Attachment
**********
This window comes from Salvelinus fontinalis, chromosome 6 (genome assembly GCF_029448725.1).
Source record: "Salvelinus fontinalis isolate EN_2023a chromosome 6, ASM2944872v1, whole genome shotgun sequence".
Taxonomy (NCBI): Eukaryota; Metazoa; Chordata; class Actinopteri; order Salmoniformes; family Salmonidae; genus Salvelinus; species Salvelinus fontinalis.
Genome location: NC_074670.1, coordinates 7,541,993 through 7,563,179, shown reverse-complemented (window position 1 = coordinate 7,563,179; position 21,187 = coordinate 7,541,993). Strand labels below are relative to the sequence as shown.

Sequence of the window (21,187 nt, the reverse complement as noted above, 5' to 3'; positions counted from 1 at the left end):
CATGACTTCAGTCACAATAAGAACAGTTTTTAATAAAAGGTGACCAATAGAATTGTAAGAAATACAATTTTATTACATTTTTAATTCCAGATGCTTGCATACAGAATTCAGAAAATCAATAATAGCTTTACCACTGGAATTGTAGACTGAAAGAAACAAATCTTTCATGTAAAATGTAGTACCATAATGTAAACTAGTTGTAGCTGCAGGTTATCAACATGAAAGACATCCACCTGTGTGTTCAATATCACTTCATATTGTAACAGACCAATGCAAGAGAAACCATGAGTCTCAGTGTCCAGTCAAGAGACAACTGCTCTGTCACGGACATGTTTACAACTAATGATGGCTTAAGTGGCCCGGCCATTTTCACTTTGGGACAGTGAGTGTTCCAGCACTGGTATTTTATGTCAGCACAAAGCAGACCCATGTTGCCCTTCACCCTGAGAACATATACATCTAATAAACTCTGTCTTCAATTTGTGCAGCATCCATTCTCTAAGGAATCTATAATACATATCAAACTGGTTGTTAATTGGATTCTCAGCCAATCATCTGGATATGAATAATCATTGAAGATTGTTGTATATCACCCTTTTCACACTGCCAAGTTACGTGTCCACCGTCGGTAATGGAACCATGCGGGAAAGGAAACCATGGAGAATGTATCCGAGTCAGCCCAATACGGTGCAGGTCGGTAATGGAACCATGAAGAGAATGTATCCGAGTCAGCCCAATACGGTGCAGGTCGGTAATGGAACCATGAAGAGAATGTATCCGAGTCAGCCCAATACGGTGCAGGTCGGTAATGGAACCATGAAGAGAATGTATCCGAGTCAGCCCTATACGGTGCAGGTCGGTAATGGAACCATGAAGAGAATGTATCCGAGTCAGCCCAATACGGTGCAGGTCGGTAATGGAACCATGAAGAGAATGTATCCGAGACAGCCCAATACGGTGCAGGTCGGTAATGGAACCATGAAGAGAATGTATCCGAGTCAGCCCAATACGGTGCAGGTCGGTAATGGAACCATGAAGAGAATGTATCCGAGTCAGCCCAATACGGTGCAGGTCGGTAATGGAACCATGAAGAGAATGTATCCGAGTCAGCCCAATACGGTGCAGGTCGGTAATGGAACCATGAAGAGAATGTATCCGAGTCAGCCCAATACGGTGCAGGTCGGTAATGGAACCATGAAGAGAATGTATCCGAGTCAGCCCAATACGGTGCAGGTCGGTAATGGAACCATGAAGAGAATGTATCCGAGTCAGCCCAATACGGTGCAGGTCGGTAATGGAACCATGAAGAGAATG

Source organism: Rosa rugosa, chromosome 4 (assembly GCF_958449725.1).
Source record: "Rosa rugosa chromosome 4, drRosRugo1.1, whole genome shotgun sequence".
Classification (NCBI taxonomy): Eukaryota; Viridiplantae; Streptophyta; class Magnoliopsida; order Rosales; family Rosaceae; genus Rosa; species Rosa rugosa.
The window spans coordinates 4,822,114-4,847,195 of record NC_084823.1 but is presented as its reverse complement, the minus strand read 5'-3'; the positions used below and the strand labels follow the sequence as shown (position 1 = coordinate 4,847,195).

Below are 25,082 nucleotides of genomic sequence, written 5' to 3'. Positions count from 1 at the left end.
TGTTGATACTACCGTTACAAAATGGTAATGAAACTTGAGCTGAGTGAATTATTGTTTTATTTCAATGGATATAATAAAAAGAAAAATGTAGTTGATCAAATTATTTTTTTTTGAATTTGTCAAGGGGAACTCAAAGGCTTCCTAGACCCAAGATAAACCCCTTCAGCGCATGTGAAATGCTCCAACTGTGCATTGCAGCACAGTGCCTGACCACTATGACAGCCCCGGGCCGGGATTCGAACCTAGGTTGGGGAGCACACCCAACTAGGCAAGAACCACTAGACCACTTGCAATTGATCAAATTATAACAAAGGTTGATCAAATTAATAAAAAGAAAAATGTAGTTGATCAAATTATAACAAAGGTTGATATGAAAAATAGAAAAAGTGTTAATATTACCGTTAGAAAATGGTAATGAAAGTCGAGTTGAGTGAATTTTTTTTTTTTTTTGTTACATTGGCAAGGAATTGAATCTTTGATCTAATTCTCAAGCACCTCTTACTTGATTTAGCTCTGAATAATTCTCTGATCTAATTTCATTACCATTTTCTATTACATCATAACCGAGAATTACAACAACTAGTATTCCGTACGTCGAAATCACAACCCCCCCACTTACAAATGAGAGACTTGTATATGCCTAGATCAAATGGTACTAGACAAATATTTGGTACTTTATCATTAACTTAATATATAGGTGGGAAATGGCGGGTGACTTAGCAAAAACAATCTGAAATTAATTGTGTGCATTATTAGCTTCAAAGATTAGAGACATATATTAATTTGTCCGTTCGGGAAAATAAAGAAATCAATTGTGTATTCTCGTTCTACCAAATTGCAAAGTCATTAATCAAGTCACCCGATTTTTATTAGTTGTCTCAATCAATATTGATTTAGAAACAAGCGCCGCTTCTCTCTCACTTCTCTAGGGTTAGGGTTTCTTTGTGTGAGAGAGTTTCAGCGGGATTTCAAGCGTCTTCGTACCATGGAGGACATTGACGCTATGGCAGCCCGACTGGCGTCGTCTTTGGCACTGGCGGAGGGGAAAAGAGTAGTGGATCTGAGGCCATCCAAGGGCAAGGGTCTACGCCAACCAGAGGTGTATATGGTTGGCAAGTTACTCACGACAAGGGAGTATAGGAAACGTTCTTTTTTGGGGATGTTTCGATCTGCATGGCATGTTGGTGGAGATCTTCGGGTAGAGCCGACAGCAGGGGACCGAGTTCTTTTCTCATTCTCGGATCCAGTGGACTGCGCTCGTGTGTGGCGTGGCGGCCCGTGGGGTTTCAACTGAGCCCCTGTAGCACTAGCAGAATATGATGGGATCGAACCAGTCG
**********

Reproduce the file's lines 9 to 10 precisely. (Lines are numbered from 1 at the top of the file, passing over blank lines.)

Classification (NCBI taxonomy): Eukaryota; Viridiplantae; Streptophyta; class Magnoliopsida; order Rosales; family Rosaceae; genus Rosa; species Rosa rugosa.
The window spans coordinates 4,822,114-4,847,195 of record NC_084823.1 but is presented as its reverse complement, the minus strand read 5'-3'; the positions used below and the strand labels follow the sequence as shown (position 1 = coordinate 4,847,195).